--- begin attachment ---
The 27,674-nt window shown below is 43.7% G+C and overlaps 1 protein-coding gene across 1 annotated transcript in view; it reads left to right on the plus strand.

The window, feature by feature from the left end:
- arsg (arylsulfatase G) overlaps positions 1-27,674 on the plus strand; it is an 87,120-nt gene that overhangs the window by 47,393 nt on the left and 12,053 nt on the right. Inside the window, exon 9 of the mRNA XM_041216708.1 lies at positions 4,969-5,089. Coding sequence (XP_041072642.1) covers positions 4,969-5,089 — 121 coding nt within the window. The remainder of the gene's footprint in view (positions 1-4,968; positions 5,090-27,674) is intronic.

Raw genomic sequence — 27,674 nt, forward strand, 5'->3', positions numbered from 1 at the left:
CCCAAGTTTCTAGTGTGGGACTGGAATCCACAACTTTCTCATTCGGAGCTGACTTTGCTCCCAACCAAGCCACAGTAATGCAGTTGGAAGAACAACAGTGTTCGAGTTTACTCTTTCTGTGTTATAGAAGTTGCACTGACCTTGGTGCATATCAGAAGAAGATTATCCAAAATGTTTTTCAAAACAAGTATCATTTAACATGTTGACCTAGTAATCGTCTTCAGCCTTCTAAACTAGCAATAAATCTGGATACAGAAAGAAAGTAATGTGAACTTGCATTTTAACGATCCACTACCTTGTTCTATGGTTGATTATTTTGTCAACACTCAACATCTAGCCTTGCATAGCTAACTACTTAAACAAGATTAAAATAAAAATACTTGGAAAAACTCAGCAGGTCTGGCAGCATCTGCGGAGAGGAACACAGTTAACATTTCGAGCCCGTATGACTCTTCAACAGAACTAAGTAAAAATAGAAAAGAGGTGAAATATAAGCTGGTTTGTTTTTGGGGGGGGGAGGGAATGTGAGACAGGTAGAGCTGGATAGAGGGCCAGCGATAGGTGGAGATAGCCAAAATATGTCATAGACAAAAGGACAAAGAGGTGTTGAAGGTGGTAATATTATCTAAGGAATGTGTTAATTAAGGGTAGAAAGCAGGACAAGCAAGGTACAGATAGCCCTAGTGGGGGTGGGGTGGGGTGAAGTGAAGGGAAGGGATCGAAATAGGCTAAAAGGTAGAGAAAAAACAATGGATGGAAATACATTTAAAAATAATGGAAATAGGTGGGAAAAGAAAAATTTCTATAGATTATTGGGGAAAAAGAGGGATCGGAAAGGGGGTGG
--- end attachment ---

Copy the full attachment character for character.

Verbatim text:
The 27,674-nt window shown below is 43.7% G+C and overlaps 1 protein-coding gene across 1 annotated transcript in view; it reads left to right on the plus strand.

The window, feature by feature from the left end:
- arsg (arylsulfatase G) overlaps positions 1-27,674 on the plus strand; it is an 87,120-nt gene that overhangs the window by 47,393 nt on the left and 12,053 nt on the right. Inside the window, exon 9 of the mRNA XM_041216708.1 lies at positions 4,969-5,089. Coding sequence (XP_041072642.1) covers positions 4,969-5,089 — 121 coding nt within the window. The remainder of the gene's footprint in view (positions 1-4,968; positions 5,090-27,674) is intronic.

Raw genomic sequence — 27,674 nt, forward strand, 5'->3', positions numbered from 1 at the left:
CCCAAGTTTCTAGTGTGGGACTGGAATCCACAACTTTCTCATTCGGAGCTGACTTTGCTCCCAACCAAGCCACAGTAATGCAGTTGGAAGAACAACAGTGTTCGAGTTTACTCTTTCTGTGTTATAGAAGTTGCACTGACCTTGGTGCATATCAGAAGAAGATTATCCAAAATGTTTTTCAAAACAAGTATCATTTAACATGTTGACCTAGTAATCGTCTTCAGCCTTCTAAACTAGCAATAAATCTGGATACAGAAAGAAAGTAATGTGAACTTGCATTTTAACGATCCACTACCTTGTTCTATGGTTGATTATTTTGTCAACACTCAACATCTAGCCTTGCATAGCTAACTACTTAAACAAGATTAAAATAAAAATACTTGGAAAAACTCAGCAGGTCTGGCAGCATCTGCGGAGAGGAACACAGTTAACATTTCGAGCCCGTATGACTCTTCAACAGAACTAAGTAAAAATAGAAAAGAGGTGAAATATAAGCTGGTTTGTTTTTGGGGGGGGGAGGGAATGTGAGACAGGTAGAGCTGGATAGAGGGCCAGCGATAGGTGGAGATAGCCAAAATATGTCATAGACAAAAGGACAAAGAGGTGTTGAAGGTGGTAATATTATCTAAGGAATGTGTTAATTAAGGGTAGAAAGCAGGACAAGCAAGGTACAGATAGCCCTAGTGGGGGTGGGGTGGGGTGAAGTGAAGGGAAGGGATCGAAATAGGCTAAAAGGTAGAGAAAAAACAATGGATGGAAATACATTTAAAAATAATGGAAATAGGTGGGAAAAGAAAAATTTCTATAGATTATTGGGGAAAAAGAGGGATCGGAAAGGGGGTGG